Unemployment Insurance Fraud

Life And Privacy
Typography

By Gille Ann Rabbin, Esq., CIPP/US, CIPP/E

  I was hoping not to write about scams for the second column in a row, but when a victimized relative came to me for advice last week I thought it might be helpful to revisit the area again. The flavor of the month (actually the past six or so months)? Unemployment insurance fraud.

Unemployment insurance fraud can, like most frauds, take several forms (providing false information on an application, saying you’re not working when you are, working off the books while collecting benefits, etc.). A particularly prevalent form consists of using another person’s identity (like their name and Social Security number) to file a fraudulent claim. Back in the summer, the NY Department of Labor (DOL) reported that it had identified and prevented more than 42,000 fraudulent unemployment benefit claims totaling over $1 billion since the pandemic began in March.

Scammers, often unknown to the victims, are continuing to file fraudulent claims using New Yorkers’ identities to collect benefits in the names of individuals, like my relative, who are not unemployed. My relative was made aware of the scam when she received a letter from the DOL telling her it had blocked a claim by a scammer who had applied for benefits using her information.

The communication did not tell my relative what information was used or the name of the criminal. According to the DOL, droves of scammers are using identities and personal information likely stolen during data breaches at institutions like banks, insurance companies, or employers and using this info to file the claims online.

This type of fraud often targets people who are employed because a person with a job typically won’t have an active unemployment insurance claim that would block a scammer from filing another claim in their name. The DOL stated that employees working in healthcare, government, education, and not-for profits have been particularly impacted and should be vigilant.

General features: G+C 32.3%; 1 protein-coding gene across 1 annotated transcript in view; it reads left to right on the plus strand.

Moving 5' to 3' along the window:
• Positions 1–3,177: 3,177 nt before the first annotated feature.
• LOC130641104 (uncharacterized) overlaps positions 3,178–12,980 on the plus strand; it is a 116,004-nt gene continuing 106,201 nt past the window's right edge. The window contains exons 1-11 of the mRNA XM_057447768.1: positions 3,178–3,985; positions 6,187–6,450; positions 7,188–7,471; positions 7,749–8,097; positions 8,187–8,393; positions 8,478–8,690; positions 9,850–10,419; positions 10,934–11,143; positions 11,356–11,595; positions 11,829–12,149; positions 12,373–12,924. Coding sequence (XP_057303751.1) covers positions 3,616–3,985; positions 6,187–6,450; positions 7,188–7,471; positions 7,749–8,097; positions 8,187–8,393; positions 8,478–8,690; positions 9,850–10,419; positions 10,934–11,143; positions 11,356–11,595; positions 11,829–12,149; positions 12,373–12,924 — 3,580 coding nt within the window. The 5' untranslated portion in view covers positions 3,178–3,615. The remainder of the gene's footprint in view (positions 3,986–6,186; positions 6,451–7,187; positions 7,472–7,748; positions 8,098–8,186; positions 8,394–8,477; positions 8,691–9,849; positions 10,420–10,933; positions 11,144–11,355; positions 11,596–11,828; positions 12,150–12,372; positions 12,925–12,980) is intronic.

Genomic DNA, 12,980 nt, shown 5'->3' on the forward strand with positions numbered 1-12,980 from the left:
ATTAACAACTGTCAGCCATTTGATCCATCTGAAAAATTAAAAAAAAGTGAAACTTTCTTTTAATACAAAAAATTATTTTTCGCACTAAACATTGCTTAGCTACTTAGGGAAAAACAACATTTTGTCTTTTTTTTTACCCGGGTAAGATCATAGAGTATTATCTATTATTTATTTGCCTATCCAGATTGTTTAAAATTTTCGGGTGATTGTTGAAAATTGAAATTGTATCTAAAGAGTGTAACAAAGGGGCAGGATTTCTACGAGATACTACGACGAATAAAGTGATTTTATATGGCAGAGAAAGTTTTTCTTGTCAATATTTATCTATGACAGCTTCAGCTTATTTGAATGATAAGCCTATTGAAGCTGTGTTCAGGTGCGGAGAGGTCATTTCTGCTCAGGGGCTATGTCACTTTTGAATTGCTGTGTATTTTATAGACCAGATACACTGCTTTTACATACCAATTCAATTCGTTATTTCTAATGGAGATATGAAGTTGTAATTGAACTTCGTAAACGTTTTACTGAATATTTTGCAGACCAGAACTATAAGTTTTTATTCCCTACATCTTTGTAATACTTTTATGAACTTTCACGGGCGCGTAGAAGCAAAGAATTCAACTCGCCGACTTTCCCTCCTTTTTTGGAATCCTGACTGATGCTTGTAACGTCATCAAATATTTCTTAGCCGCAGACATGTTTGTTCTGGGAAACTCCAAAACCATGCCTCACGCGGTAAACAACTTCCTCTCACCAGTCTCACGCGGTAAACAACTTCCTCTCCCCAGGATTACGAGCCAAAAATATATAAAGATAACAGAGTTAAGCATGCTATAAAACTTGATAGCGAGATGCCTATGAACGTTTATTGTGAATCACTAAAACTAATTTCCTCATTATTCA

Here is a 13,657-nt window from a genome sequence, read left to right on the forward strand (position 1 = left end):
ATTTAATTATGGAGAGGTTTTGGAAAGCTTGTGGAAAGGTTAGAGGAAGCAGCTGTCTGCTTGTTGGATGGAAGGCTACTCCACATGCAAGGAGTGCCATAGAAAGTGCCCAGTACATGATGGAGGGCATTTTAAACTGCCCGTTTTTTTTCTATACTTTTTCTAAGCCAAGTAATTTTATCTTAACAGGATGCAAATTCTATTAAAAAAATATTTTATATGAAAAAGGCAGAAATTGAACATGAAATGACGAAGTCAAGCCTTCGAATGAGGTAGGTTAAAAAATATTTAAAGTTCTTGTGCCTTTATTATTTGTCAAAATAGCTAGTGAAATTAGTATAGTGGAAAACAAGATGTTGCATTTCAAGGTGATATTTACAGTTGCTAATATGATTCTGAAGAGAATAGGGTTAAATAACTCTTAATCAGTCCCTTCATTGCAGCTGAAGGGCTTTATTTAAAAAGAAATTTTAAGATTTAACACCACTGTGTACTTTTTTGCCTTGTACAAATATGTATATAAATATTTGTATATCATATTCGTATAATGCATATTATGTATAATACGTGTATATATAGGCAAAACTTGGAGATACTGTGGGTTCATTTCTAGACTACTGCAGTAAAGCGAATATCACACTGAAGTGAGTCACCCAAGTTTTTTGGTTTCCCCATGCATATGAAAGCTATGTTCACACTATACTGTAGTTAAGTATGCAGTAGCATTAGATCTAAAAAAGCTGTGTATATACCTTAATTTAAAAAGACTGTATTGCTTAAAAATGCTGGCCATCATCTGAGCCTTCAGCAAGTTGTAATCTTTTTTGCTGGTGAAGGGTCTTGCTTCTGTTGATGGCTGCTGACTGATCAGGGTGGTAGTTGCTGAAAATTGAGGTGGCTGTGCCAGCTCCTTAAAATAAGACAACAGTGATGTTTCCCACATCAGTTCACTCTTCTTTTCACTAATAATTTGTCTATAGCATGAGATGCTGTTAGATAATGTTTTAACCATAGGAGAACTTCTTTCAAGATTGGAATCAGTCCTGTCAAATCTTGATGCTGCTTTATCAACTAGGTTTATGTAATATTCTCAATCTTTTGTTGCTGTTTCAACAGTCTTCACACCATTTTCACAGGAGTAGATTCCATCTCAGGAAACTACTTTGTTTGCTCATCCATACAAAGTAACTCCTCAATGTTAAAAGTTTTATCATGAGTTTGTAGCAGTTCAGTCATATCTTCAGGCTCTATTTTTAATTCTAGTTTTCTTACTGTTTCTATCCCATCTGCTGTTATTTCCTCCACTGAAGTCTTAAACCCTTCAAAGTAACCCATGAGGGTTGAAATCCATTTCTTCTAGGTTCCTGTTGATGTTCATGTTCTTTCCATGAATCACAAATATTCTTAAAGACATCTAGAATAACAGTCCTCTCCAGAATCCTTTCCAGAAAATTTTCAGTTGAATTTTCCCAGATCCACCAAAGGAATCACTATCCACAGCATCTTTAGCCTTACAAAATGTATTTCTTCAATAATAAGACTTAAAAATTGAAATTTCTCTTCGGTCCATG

You can find out if you’ve been victimized in several ways: for example, the DOL may contact you as they did my relative to tell you they stopped an attempted fraudulent claim; you may receive a notice from the DOL or your employer regarding your “claim” (which you didn’t make) or, less frequently, you may see payments for benefits you never requested deposited in your account.

If you are a victim of this scam, file a report with the NYS DOL at on.ny.gov/uifraud. Assume you are an identity theft victim and take measures to protect yourself from further identity theft. These can include placing a fraud alert or security freeze at each of the big three credit reporting agencies (TransUnion, Experian, Equifax) which can make it difficult or impossible for a thief seeking to use your identity to open a new line of credit; regularly monitoring your credit reports (you’re entitled to a free one every four months thorough annualcreditreport.com); and changing logins, passwords and PINs for sensitive online and offline accounts.

For more information on what to do to protect yourself from identity theft, visit the Federal Trade Commission’s helpful website at www.ftc.gov.

Sign up via our free email subscription service to receive notifications when new information is available.